A second potential explanation is that the interest groups in the Democratic coalition—the activists, rather than the funders—don’t have the right incentives to focus on down-ballot elections. Perhaps environmentalists, racial justice groups, LGBT organizations, and other liberal interests would like someone to tackle the tricky problem of building power in the states, but each group thinks its own interests are better served by pursuing high-profile national fights. Perhaps Democrats’ reliance on the “netroots” and small donors makes them more likely than Republicans to pick flashy causes that attract clicks and contributions. Or perhaps the progressive coalition is just too fragmented to organize an effort to take back the states. The Democracy Alliance initiative, for example, is already under fire for not including any Latino organizations among its beneficiaries. If you’re a conservative, you could interpret this as the left reaping the folly of identity politics; if you are liberal (or enjoy psychological explanations for political behavior), you might prefer to see this as a consequence of progressives’ natural aversion to hierarchy.
A third hypothesis for liberal weakness in state politics is that conservatives are more likely to care more about intrinsically local issues, such as the content of their kids’ textbooks, while liberals tend to focus on federal social programs. Veteran liberal think-tanker Mark Schmitt endorsed a version of this theory in a 2013 American Prospect piece on the preponderance of conservative state-level policy shops: “I think it’s inherent in liberalism to think of national action being what we’re all about…For conservatives, states’ rights have always been part of their platform.” Of course, this doesn’t explain why the post-2010 conservative state governments weren’t enough to show Democrats how much can be accomplished without holding the national levers of power.
A final explanation is that Democrats simply face too many structural weaknesses in state and local politics, no matter what strategies their funders and activists employ. Groups in the Democratic coalition, such as minorities and young people, are less likely to vote in off-year elections. The habit of clustering in cities also puts them at a disadvantage in legislative elections, since a 95 percent Democratic district is effectively wasting thousands of votes. This problem would exist even if there were no such thing as gerrymandering, but Republicans can make it worse when they draw the legislative maps. There is also the idea, repeated as folk wisdom in progressive circles, that liberals are more likely to move to New York or D.C. at the age when young conservatives are putting down roots in their hometowns, making the connections that let them run for office. Put it all together and Democrats start out in a huge hole before ideology, interest groups, or funders ever come into play.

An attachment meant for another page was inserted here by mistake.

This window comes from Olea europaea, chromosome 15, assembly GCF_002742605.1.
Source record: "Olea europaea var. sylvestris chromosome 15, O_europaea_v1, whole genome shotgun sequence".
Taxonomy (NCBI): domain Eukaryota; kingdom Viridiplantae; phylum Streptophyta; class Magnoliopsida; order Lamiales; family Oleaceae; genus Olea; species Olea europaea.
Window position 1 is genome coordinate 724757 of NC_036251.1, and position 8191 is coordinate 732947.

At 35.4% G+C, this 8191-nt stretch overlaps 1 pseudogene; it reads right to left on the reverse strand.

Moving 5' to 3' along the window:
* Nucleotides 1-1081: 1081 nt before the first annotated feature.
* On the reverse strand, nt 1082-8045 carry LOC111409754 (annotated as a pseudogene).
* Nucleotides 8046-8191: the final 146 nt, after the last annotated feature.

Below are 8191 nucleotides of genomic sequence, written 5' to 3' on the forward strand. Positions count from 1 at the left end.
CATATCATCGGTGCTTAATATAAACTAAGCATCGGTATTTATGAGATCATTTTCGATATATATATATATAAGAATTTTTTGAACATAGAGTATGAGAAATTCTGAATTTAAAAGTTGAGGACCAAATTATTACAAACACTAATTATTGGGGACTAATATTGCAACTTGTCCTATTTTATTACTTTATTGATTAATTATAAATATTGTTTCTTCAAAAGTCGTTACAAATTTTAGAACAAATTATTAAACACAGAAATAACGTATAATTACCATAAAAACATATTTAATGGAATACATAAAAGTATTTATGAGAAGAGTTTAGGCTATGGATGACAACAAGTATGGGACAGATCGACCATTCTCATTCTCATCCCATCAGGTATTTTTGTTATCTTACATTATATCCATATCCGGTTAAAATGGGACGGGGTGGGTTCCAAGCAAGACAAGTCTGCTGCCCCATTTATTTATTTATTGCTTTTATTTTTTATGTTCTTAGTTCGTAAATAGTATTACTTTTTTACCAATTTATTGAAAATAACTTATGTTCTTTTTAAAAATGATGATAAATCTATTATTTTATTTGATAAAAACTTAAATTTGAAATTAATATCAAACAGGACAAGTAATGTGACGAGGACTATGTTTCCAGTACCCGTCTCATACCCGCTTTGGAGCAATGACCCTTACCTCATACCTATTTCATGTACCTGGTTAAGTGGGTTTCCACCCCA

All of the above are plausible explanations for why progressives still lag in the states, but in my opinion, no single one is totally satisfying. A more complete explanation might have to do with one of the most powerful forces in politics: inertia. Liberal funders, activists, and voters haven’t fixed weaknesses that were evident a decade ago because solving major collective action problems is difficult and political actors have a tendency to continue doing what they’ve always done, especially without a clear alternative model to follow. ALEC has existed for four decades as one such alternative, but its public notoriety really only began in 2012 when activists began targeting it in the wake of Trayvon Martin’s death for backing “Stand Your Ground” laws; before then, it may not have been on the radar of many progressive funders or activists. Where a vacuum exists, some political entrepreneur will usually step in to try to solve the problem, but that doesn’t guarantee that their solution will be effective, sustained, or funded. Maybe the Democracy Alliance’s solution will be the one that sticks, or maybe it will fall by the wayside with the rest; either way, its experience will be a strong argument for studying how political movements and organizations develop and why they choose the strategies they do.
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April 27, 2015
6 Min read time